Beyond Gay and Straight: The Complete Guide to Sexual Orientation


When you study sexual orientation, one of the first things you’re likely to notice is this is an area filled with definitions that overlap or sort of seem to mean the same thing. You’ve got sexual orientation and a whole list of sexual orientations. Then you’ve got gender identity vs. sexual orientation. Throw in gender roles, and you might be ready to scream “uncle” and call the whole thing off.

If you feel a little confused, don’t worry. Once you learn what the various definitions mean, it’s easy to understand the differences.

What Is Sexual Orientation?

According to the Human Rights Campaign, sexual orientation is “an inherent or immutable enduring emotional, romantic or sexual attraction to other people.” In other words, it’s the thing that makes your heart race and your breathing a little heavier when you see that special someone.

The American Psychological Association expands on this definition with insights into the psychology of attraction, adding, “[O]ne’s sexual orientation defines the group of people in which one is likely to find the satisfying and fulfilling romantic relationships that are an essential component of personal identity for many people.”

Sexual Orientation and the Kinsey Scale

One of the main things to remember about sexual orientation is that it’s best to think of it on a continuum rather than individual boxes on a graph or chart. One of the first and most prominent researchers to define the various types of sexual orientation was biologist Alfred C. Kinsey.

In his landmark book, Sexual Behavior in the Human Male, Dr. Kinsey wrote, “Males do not represent two discrete populations, heterosexual and homosexual. The world is not to be divided into sheep and goats… The living world is a continuum in each and every one of its aspects.” (Don’t feel left out, ladies: Kinsey also published a book on sexual behavior in females.)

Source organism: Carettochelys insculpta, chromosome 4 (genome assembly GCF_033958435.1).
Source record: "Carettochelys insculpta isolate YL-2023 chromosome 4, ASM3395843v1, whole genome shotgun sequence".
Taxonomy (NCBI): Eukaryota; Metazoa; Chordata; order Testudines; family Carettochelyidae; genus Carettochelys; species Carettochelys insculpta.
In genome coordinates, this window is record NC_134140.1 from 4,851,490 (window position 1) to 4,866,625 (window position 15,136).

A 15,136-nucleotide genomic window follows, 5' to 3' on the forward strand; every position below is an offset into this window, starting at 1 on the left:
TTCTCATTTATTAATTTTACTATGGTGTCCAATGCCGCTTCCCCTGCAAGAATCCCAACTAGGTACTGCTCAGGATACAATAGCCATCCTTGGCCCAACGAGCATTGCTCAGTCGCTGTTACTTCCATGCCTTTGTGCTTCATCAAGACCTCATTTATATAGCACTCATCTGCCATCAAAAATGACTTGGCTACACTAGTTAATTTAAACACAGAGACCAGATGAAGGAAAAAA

Rather than define sexual orientation as homosexual, heterosexual or bisexual, Kinsey placed human sexuality on a scale, which became known as the Kinsey Scale — created all the way back in 1948. In his studies, Kinsey discovered that most people aren’t exclusively heterosexual or homosexual. While many people might trend toward one end of the scale or the other, the majority of people “…displayed some sort of sexual fascination with both the opposite and same-sex.”

Kinsey also noted that while sexual orientation is inborn — that is, not a choice — it can definitely evolve and shift over a person’s lifetime.

Types of Sexual Orientation

couple kissing in a tent

So, how many sexual orientations are there?

For a long time, society tended to think of sexual orientation as being quite narrow in scope. Many people even viewed it in terms of heterosexual or homosexual — and in Western society, these two types of sexual orientation endure as the most recognizable.

In recent years, however, psychologists and relationship experts have pointed out that sexual orientation can mean a lot of different things to different people. The Kinsey Scale may be over half a century old, but it continues to prove that sexual orientation is far from binary.

On a very broad scale, you can break sexual orientation down into two main groups: monosexual and plurisexual.

What is monosexuality?

Mono means “one,” and people who identify as monosexual are attracted to one gender, whether that’s their own gender or a different gender.

What is plurisexuality?

Pluri means “many,” and plurisexuals are attracted to many different genders. For example, a plurisexual person may self-identify as bisexual, pansexual, queer or something else.

Once you get beyond these two large groups, however, the list of sexual orientations is quite long. As the Kinsey Scale shows, sexual orientation is far from vanilla. Rather, it’s a rainbow of flavors that span a huge range — and lots of people prefer two, three or even more scoops.